Zhang Xiuxiu, a 13-year-old girl from northwest China's Ningxia Hui Autonomous District, committed suicide on July 10, after being turned down by the local school of her choice.
Zhang's father returned home to find his daughter lying dead on the sofa. She had drunk a bottle of pesticide.
Zhang failed to achieve good results in her middle school admission exams, meaning she was unable to attend any of the local “key schools” unless she was able to pay fees totaling 100,000 yuan (US$12,077).
Key schools are those with the best reputation, teaching staff and facilities, which send their students to the top universities in the country.
“Dad and mom, I regret my failure to achieve good marks in the exam and cannot attend a key school without paying them too much money. I know you cannot afford such sums. The last choice left for me is to end my life and save the money for you,” wrote Zhang in the letter left for her parents before consuming the poisonous liquid.
“Zhang was a victim of the current education system, which forces students and their parents to struggle for entrance to key schools, said one teacher (who declined to be named) from Zhang’s primary school.
“The parents and their children are engaged in fierce competition for places at key schools,” she added.
“The competition for places at key schools is even more relentless and ferocious in Shanghai,” said Yang Xiaowei, an education expert from East China Normal university.
“It is a cruel war without the smoke of gunpowder,” said Zhang Xiang, a 34-year-old Shanghainese working in a foreign firm.
Yet Zhang Xiang is a clever strategist in this “war.” When she could not find a key school for her 12-year-old son in the neighborhood, she moved to the Pudong District.
The current policy did not allow students to choose a school outside the districts where they lived unless they were excellent enough or parents wealthy enough to afford the expensive fees.
Zhang Xiang was successfully registered as a Pudong citizen after buying a one-million-yuan apartment in the area last year, at a time when property prices were rocketing.
Other parents turn to the Hukou, or household registration system, for help. Initiated in 1958, China’s Hukou system classes people as rural or urban residents and requires them to live and work in their places of permanent residence. The system also applies to schools.
“The Hukou identifies the residential addresses of students, determining which schools will take them,” said Lu Fangting, a middle school teacher from Luxun School. “They will attend neighboring schools, in accordance with their Hukous.”
Wang Ye, a salesman whose Hukou is registered in the Yangpu District, managed to shift his 13-year-old son’s Hukou to the Hongkou District where there were more key schools.
According to a survey conducted by the Shanghai Education Bureau, 35.59 percent of parents choose not to send their children to the nearest school.
Yet even such steps as Zhang Xiang and Wang have taken do not ensure their children will be permitted to enter key schools. Other parents take an alternative approach, buying their children permission to enter key schools by making large donations.
In Shanghai, such donations range from 6,000 yuan to 180,000 yuan.
“Key schools only enroll two kinds of students — the most talented and the rich,” said Yan Danhua, an editor with the Shanghai Middle School Students Journal. “If you are one of the top 10 students in your school, you may have the chance to be enrolled. Otherwise, you need wealthy parents who can make huge donations to the key school.”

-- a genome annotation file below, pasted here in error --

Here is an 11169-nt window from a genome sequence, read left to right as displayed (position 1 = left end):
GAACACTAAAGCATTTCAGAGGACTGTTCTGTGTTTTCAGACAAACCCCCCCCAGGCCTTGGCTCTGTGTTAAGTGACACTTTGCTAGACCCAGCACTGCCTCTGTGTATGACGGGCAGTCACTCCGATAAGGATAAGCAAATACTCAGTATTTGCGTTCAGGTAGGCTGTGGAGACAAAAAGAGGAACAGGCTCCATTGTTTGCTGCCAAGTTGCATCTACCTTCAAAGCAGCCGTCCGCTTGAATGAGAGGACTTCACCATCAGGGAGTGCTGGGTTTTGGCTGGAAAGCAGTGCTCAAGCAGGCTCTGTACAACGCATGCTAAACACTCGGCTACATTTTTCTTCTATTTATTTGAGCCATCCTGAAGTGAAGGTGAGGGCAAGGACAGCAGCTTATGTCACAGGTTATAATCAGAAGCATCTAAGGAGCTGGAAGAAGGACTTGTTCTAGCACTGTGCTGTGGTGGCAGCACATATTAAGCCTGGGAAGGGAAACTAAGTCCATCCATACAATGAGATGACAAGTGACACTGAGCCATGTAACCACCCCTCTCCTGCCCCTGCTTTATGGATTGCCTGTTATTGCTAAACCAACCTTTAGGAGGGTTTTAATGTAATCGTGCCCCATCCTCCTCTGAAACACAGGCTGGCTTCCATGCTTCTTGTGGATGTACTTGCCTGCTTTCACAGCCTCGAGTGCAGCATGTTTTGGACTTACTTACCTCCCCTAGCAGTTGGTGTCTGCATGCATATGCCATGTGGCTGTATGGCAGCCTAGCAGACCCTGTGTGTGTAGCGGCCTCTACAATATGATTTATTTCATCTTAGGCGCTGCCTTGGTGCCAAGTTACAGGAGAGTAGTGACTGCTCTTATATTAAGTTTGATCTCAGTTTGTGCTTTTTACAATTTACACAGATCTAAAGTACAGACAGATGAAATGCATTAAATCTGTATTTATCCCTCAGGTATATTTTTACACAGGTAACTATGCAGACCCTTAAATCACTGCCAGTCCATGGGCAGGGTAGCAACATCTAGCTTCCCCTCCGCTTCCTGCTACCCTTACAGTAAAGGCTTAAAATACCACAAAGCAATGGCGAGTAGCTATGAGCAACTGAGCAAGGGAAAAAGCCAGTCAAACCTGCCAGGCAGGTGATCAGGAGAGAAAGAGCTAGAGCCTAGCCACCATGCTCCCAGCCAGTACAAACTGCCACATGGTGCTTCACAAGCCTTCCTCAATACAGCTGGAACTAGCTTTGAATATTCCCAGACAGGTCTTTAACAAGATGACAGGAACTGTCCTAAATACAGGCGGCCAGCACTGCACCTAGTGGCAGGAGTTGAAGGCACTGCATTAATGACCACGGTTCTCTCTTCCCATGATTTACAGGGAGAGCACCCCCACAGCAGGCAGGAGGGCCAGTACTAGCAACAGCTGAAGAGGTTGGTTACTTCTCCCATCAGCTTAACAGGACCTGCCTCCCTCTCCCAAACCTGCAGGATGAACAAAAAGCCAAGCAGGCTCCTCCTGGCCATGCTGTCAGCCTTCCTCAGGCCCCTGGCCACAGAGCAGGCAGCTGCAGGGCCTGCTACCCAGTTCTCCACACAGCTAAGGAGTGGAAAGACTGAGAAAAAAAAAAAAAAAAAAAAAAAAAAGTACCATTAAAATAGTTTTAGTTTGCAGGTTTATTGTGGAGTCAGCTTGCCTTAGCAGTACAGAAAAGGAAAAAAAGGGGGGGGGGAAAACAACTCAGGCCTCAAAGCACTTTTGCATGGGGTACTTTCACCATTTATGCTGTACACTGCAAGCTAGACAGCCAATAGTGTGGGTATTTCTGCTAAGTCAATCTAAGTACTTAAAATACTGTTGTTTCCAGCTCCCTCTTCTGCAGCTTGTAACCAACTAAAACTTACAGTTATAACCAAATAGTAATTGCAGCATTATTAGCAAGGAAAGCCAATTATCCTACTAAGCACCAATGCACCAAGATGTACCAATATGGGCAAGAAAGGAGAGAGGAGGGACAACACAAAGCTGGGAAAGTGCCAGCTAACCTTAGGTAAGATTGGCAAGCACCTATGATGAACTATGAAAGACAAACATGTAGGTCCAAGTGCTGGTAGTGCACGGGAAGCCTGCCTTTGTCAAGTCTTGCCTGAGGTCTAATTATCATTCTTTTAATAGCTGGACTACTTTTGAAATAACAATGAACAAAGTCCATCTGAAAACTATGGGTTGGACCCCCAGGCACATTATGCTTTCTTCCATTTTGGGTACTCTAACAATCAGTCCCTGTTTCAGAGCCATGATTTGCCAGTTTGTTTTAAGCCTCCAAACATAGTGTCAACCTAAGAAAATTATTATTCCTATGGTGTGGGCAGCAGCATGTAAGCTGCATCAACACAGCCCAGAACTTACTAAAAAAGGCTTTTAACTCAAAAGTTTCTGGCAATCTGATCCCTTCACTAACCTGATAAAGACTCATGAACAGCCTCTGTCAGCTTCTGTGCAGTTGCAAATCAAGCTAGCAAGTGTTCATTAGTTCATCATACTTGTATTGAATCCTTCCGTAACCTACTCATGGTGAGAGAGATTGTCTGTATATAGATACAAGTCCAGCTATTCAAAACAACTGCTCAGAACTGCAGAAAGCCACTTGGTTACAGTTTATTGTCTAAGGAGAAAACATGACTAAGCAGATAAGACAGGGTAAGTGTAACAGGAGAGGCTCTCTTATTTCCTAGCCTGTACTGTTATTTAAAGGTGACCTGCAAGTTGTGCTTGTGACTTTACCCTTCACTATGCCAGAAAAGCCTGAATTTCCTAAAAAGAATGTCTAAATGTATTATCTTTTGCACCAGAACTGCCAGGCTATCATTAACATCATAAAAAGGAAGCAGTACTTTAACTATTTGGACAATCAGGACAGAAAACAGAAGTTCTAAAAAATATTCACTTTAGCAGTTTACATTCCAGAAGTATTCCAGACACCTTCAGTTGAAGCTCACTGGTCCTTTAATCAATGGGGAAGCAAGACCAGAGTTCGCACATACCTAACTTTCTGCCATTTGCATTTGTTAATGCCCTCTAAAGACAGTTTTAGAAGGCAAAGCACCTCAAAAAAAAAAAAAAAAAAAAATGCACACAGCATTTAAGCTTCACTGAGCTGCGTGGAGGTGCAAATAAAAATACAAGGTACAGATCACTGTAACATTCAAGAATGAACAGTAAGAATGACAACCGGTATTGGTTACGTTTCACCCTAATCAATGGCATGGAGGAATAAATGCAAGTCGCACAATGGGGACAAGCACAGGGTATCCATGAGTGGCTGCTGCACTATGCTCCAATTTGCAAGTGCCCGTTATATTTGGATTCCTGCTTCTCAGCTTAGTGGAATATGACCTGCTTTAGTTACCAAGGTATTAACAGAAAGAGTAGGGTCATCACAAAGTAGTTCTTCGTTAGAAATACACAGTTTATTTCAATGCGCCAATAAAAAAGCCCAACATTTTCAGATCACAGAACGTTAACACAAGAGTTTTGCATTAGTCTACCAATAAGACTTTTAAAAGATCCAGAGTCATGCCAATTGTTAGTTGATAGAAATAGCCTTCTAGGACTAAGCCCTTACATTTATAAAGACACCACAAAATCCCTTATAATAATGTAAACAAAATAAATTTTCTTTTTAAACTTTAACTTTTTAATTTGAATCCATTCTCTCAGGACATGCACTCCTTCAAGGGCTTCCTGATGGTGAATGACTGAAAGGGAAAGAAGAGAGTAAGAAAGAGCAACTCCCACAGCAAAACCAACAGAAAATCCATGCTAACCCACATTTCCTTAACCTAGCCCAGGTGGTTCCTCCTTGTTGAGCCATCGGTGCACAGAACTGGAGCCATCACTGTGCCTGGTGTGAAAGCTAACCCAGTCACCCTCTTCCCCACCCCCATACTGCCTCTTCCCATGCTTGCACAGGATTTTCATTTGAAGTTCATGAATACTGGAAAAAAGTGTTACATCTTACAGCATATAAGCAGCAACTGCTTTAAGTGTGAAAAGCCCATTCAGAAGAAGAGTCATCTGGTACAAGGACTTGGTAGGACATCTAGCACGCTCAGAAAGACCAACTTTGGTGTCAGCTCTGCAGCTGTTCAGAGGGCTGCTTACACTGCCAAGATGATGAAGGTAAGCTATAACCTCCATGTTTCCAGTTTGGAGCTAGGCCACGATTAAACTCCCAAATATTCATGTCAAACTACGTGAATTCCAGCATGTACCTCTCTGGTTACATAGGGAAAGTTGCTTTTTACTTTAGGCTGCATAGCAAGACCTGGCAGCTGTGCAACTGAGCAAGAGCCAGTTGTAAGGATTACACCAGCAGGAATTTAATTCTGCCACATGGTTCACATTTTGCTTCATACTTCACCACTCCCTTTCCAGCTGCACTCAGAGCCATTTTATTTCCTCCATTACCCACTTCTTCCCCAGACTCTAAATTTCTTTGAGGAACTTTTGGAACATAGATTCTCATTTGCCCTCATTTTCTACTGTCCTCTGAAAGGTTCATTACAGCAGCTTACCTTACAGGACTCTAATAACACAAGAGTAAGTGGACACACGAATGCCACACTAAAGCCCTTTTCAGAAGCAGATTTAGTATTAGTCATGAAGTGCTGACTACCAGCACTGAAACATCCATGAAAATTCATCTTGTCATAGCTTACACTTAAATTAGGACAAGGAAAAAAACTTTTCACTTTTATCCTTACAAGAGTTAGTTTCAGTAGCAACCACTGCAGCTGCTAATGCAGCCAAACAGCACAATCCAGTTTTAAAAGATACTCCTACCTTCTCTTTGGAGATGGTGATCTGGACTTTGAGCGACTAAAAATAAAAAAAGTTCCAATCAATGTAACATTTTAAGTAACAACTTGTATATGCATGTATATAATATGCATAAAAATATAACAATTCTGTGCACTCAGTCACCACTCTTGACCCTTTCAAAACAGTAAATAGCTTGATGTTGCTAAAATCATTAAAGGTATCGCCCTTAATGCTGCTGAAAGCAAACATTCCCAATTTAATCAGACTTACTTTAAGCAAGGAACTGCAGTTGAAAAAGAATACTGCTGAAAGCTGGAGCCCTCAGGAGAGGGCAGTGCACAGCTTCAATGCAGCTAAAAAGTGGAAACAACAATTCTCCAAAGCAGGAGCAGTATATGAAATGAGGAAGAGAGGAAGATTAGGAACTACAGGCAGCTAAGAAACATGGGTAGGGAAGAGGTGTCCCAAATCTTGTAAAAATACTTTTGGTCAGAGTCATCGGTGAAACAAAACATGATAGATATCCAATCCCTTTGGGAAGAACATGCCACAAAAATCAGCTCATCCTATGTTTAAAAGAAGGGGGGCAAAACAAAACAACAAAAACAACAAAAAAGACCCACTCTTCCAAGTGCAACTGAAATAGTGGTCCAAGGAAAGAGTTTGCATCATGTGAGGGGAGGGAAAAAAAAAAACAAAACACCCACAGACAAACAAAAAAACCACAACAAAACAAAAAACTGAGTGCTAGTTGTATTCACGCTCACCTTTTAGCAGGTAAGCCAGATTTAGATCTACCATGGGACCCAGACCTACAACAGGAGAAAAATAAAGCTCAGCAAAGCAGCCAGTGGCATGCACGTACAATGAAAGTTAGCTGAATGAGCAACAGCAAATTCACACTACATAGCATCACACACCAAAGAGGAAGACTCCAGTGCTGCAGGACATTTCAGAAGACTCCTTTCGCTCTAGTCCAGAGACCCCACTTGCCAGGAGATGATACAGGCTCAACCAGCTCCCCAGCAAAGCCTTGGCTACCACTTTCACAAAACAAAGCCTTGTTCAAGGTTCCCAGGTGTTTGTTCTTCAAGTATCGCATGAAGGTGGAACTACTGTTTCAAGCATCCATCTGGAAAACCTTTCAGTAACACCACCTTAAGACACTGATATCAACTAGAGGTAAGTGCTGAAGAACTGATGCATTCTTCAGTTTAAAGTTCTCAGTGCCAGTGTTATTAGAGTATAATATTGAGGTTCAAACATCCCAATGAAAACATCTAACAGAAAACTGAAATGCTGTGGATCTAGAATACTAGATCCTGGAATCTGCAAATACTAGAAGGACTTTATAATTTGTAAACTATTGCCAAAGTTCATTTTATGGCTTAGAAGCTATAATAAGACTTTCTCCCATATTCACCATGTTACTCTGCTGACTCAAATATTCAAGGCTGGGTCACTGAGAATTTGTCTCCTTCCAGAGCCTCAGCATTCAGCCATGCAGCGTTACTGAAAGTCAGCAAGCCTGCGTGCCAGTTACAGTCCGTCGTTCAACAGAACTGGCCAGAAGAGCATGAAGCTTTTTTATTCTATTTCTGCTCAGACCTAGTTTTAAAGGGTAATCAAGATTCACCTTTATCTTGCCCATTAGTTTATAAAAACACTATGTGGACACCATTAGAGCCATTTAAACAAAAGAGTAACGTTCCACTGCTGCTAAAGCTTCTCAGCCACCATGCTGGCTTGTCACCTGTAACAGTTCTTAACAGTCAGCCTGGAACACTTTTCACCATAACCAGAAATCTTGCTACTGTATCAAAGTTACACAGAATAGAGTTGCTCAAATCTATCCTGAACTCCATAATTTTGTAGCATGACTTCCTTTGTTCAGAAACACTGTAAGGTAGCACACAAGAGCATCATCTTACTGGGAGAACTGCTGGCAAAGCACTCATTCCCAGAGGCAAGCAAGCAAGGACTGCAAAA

East Yanhan School, one of Shanghai’s key schools, plans to enroll 300 students in 2005. In addition to the 200 top applicants, 100 other candidates will be allowed to buy their way in. “Most applicants will be shut out of their school gates,” said Yan.
“China has adopted an elite education system throughout the last century,” said Yang Xiaowei. “During the 1950s to the 1970s when the country’s economy remained weak, the government had to concentrate its tight education budget on a few schools, with the majority of money, teaching resources and facilities assigned to a small number of middle schools designated by the country’s education bureau as ‘key schools’.”
There are about 33 key high schools in Shanghai. The number is dwarfed by the 159,000 students who will attend high school.
“It is our dream to enter key schools, but the thresholds of the schools are high enough to trip most of us up,” said Zhang Yue, a student from Shanghai Tianjiabing Middle School.
While enjoying more favorable policies and funding support than ordinary schools, key schools can also pocket an abundance of donations every year.
“Ordinary schools cannot compete with the key schools. Their conditions are deteriorating. The stronger get stronger while the weaker get weaker,” said Yang. “Students are the victims of the unbalanced development of key schools and ordinary schools. China adopts a nine-year compulsory education policy which endows students with the same rights to be educated, so their opportunities to receive high quality education should be fair too. Yet if they are poor, they have less chance.”
The year 2004 witnessed a big change in the education system, when Shanghai abolished the category of key schools and the government began trying to narrow the gap between key and ordinary schools. Yet, in reality, key schools show no sign of disappearing.
“We have a long way to go to narrow the gap,” said Kong Yingying, an education expert from a research centre at the Shanghai Education Bureau.
“It is a complicated task because a large number of ordinary schools are struggling to survive, having long suffered from a lack of funding, high-quality teaching resources and good students. The key schools enjoy better reputations and many other advantages compared to ordinary schools,” said Kong. “Therefore, in the future, the key school rush will continue.”
(Shanghai Daily August 2, 2005)